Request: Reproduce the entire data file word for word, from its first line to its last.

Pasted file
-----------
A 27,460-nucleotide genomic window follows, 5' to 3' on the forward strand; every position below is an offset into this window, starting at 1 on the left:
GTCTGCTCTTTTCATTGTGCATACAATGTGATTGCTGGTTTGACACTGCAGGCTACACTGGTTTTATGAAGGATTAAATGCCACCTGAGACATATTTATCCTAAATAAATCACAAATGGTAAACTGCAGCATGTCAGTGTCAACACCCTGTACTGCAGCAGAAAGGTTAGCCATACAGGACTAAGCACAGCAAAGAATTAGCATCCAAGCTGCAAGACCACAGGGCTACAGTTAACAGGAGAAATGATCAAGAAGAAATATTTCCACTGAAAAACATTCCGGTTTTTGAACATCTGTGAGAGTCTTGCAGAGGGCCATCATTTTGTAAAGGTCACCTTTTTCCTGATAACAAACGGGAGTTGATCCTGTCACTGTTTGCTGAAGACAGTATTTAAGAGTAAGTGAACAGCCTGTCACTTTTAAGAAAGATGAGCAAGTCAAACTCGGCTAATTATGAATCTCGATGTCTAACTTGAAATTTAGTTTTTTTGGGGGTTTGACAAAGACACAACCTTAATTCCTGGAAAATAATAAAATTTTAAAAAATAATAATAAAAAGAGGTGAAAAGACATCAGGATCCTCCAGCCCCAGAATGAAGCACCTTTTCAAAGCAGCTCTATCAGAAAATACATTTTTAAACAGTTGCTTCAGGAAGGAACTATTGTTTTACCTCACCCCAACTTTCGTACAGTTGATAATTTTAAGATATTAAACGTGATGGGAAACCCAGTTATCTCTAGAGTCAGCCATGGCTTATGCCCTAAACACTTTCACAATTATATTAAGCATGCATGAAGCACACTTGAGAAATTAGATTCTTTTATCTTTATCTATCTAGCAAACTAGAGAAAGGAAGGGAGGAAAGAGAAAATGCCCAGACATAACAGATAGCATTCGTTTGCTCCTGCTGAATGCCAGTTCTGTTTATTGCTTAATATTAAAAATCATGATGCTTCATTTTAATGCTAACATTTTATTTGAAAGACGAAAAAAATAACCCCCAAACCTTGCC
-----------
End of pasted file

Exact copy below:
A 27,460-nucleotide genomic window follows, 5' to 3' on the forward strand; every position below is an offset into this window, starting at 1 on the left:
GTCTGCTCTTTTCATTGTGCATACAATGTGATTGCTGGTTTGACACTGCAGGCTACACTGGTTTTATGAAGGATTAAATGCCACCTGAGACATATTTATCCTAAATAAATCACAAATGGTAAACTGCAGCATGTCAGTGTCAACACCCTGTACTGCAGCAGAAAGGTTAGCCATACAGGACTAAGCACAGCAAAGAATTAGCATCCAAGCTGCAAGACCACAGGGCTACAGTTAACAGGAGAAATGATCAAGAAGAAATATTTCCACTGAAAAACATTCCGGTTTTTGAACATCTGTGAGAGTCTTGCAGAGGGCCATCATTTTGTAAAGGTCACCTTTTTCCTGATAACAAACGGGAGTTGATCCTGTCACTGTTTGCTGAAGACAGTATTTAAGAGTAAGTGAACAGCCTGTCACTTTTAAGAAAGATGAGCAAGTCAAACTCGGCTAATTATGAATCTCGATGTCTAACTTGAAATTTAGTTTTTTTGGGGGTTTGACAAAGACACAACCTTAATTCCTGGAAAATAATAAAATTTTAAAAAATAATAATAAAAAGAGGTGAAAAGACATCAGGATCCTCCAGCCCCAGAATGAAGCACCTTTTCAAAGCAGCTCTATCAGAAAATACATTTTTAAACAGTTGCTTCAGGAAGGAACTATTGTTTTACCTCACCCCAACTTTCGTACAGTTGATAATTTTAAGATATTAAACGTGATGGGAAACCCAGTTATCTCTAGAGTCAGCCATGGCTTATGCCCTAAACACTTTCACAATTATATTAAGCATGCATGAAGCACACTTGAGAAATTAGATTCTTTTATCTTTATCTATCTAGCAAACTAGAGAAAGGAAGGGAGGAAAGAGAAAATGCCCAGACATAACAGATAGCATTCGTTTGCTCCTGCTGAATGCCAGTTCTGTTTATTGCTTAATATTAAAAATCATGATGCTTCATTTTAATGCTAACATTTTATTTGAAAGACGAAAAAAATAACCCCCAAACCTTGCC